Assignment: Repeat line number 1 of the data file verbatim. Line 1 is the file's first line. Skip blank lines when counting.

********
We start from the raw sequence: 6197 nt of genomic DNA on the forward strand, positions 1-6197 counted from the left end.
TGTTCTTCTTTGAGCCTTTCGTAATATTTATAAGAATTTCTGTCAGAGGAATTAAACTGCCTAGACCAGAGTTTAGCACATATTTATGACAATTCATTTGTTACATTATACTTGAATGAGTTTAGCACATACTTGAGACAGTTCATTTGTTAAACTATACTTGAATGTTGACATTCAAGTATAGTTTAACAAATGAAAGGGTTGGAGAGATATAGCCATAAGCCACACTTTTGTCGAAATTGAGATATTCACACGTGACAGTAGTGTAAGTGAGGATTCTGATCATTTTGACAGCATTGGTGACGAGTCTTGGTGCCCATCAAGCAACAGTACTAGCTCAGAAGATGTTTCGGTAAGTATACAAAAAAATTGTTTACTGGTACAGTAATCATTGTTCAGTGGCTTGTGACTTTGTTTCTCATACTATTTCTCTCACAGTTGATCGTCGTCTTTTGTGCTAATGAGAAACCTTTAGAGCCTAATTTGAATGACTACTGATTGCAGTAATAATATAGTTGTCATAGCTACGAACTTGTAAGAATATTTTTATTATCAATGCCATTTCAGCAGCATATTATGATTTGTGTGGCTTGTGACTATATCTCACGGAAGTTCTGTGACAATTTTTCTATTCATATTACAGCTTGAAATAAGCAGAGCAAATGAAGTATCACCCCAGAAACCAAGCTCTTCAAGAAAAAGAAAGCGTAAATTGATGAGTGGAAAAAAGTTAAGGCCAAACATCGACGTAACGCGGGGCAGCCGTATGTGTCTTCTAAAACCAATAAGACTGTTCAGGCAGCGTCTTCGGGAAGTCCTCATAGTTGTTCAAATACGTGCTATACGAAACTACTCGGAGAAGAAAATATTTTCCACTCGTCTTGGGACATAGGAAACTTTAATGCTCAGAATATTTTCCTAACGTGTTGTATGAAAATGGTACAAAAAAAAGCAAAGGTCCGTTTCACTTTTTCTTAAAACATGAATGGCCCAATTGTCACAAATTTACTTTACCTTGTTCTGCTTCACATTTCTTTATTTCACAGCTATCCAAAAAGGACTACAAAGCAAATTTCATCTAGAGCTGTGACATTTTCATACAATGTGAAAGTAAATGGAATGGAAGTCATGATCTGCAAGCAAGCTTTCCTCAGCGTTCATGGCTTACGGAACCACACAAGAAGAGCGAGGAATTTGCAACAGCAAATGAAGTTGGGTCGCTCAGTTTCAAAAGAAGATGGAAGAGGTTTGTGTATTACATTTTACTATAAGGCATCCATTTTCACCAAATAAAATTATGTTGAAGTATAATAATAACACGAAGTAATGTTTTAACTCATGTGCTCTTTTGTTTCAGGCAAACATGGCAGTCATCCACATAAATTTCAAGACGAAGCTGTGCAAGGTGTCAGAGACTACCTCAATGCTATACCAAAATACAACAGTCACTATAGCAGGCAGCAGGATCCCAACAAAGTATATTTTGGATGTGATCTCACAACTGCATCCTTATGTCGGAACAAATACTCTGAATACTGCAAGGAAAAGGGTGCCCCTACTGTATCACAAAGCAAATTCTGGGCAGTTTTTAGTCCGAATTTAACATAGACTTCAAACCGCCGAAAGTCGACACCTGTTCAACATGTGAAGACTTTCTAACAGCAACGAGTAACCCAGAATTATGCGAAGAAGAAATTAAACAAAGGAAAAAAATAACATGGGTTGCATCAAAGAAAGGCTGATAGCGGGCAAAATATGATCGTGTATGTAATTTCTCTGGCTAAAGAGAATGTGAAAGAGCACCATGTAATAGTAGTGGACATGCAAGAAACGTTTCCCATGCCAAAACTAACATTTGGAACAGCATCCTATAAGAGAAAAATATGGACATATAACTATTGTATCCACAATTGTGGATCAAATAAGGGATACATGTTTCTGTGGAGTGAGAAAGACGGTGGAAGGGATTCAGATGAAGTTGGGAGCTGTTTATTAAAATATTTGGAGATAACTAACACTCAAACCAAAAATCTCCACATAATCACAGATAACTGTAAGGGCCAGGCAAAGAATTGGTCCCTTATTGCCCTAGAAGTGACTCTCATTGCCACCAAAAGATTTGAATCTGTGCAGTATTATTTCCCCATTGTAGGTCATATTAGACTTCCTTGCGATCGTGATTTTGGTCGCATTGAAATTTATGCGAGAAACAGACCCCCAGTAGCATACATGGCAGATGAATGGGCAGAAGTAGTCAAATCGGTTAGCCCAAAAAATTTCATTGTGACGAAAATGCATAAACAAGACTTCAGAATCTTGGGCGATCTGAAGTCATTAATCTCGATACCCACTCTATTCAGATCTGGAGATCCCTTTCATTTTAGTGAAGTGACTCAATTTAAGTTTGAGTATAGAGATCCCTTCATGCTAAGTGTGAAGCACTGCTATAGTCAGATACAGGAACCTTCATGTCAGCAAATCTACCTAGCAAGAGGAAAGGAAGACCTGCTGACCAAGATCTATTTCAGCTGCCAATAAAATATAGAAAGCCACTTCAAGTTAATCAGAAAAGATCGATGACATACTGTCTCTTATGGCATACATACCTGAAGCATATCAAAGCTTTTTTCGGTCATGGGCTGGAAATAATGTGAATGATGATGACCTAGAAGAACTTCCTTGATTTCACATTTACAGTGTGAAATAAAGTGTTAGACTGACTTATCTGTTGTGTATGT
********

We start from the raw sequence: 6197 nt of genomic DNA on the forward strand, positions 1-6197 counted from the left end.